Constipation – Treatment

Although treatment for constipation depends on the cause, severity and duration, in most cases diet and lifestyle changes help relieve symptoms and prevent constipation.

The Diet

A diet rich in fiber, 20 to 35 grams each day, helps in the formation of soft and large stools. Your doctor or dietician can help you plan a suitable diet. High-fiber foods include beans, whole grains, fresh fruits and vegetables such as asparagus, Brussels sprouts, cabbage and carrots. For people who are prone to developing constipation, it is also important to limit foods that have little or no fiber, such as ice cream, cheese, meat and processed foods.

Lifestyle changes

Important lifestyle changes that can help treat and prevent constipation are drinking enough water as well as other fluids, such as fruit and vegetable juices and soups. Also, daily exercise and taking enough time to have a bowel movement are important. Finally, you should not ignore the desire to defecate.


Most people who have mild constipation do not need laxatives. However, for those who have made lifestyle changes and are still constipated, the doctor may recommend laxatives, enemas or colonic irrigation for a limited time. These treatments help to retrain a chronically sluggish bowel. For children, a short-term treatment with laxatives combined with retraining to establish regular bowel habits helps prevent constipation.

The doctor should determine when a patient needs a laxative and which form is best. Oral laxatives are available in liquid, tablet, chicle, powder and granule form. These work in a variety of ways.
Those that form large volumes are generally considered to be the safest, but may interfere with the absorption of certain medications. These laxatives, also known as fiber supplements, are taken with water. They have the ability to absorb water in the intestine and make stools softer.

Stimulants cause rhythmic muscle contractions in the intestines. Studies show that phenolphthalein, an ingredient found in some laxative stimulants, could increase the risk of cancer. The Food and Drug Administration has proposed a ban on all products containing phenolphthalein. Most manufacturers have replaced or plan to replace phenolphthalein with safer ingredients.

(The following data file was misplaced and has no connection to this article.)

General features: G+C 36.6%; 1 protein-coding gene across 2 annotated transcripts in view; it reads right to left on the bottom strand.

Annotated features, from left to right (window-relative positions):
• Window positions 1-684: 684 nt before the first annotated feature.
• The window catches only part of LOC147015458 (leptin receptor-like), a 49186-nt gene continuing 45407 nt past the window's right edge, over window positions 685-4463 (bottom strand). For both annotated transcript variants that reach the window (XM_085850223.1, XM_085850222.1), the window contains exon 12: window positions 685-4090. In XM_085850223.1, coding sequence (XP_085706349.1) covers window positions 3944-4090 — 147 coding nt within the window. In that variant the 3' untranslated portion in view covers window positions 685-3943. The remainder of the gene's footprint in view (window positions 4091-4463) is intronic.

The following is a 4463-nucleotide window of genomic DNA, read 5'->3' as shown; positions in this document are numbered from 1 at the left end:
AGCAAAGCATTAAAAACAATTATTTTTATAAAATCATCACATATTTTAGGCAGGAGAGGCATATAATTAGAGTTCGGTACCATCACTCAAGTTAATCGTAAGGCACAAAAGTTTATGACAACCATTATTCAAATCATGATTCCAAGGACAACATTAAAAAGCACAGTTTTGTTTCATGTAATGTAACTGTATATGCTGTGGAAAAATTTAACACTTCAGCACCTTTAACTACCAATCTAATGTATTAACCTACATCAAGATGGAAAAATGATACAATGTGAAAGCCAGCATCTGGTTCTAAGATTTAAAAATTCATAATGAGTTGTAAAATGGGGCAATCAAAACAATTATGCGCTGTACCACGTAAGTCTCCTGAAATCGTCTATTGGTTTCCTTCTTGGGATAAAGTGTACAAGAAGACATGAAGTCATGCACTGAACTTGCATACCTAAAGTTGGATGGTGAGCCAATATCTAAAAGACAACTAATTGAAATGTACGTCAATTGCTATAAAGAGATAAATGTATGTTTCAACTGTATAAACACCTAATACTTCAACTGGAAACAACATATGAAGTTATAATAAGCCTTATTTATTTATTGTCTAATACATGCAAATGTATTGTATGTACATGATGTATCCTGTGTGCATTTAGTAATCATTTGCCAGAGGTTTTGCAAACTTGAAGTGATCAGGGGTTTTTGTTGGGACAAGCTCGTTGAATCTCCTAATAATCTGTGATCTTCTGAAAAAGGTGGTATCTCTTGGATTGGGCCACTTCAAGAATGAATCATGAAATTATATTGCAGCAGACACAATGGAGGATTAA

Hepatics provide moisture to the stool and prevent dehydration. These laxatives are often recommended after childbirth or a surgery.

Lubricants allow stools to move through the bowel more easily. Mineral oil is the most common lubricant.

Saline laxatives act like a sponge to pump water into the colon for easier passage of stool. Laxatives included in this group are Milk of Magnesia®, Magnesia® citrate and others.

Emotional factors are involved in the emptying process, resulting in some individuals experiencing “subjective constipation”. Subjective constipation is a common phenomenon. Essentially, it exists only in the mind of the person experiencing it and is the initial basis for excessive consumption and abuse of laxatives.
People who are dependent on laxatives should slowly stop using these drugs. The doctor can help in this process. In most people, this restores the bowel’s natural ability to help empty.

Various other treatments

Treatment may address a specific cause. For example, a doctor may recommend stopping medication or having surgery to correct an orthopedic problem such as Rectal Prolapse.

People with chronic constipation caused by rectal dysfunction can use biofeedback to retrain the muscles that release control of bowel movements. Biofeedback involves using sensors to monitor muscle activity while at the same time displaying it on a computer screen, which allows for accurate assessment of the body’s functions. The doctor uses this information to help the patient learn how to use these muscles.

Surgical removal of the colon may be an option for people with severe symptoms caused by colonic inactivity. However, the benefits of this surgery must be weighed against the potential complications, which include abdominal pain and diarrhea.

Colon hydrotherapy

Colon hydrotherapy or colonic irrigation is a safe and gentle cleansing of the colon with warm water, which can help in the matter of eliminating stored feces, gas, mucus and toxic substances from the colon. The water is introduced at low pressure or special equipment is used, with temperature-controlled water and valves that control the flow.

An important indication for colonic hydrotherapy is constipation. These treatments can help retrain a chronically sluggish bowel.

In which cases is constipation severe?

Sometimes constipation can lead to complications such as hemorrhoids, caused by too much effort to have a bowel movement, or anal fissures, which are tears in the skin around the anus, caused when hard stools stretch the sphincter muscle. As a result of this, anal bleeding can occur, which appears as distinct red streaks on the surface of the stool.

Constipation can also cause hard stools, which build up in the bowel and rectum, so tight that the normal pushing of the colon is not enough to remove them. This condition, called coprostasis, occurs more often in children and older adults. A coprostasis can be softened with mineral oil taken by mouth and by enema. After softening, the doctor can break up and remove some of the hard stool by inserting one or two fingers into the anus.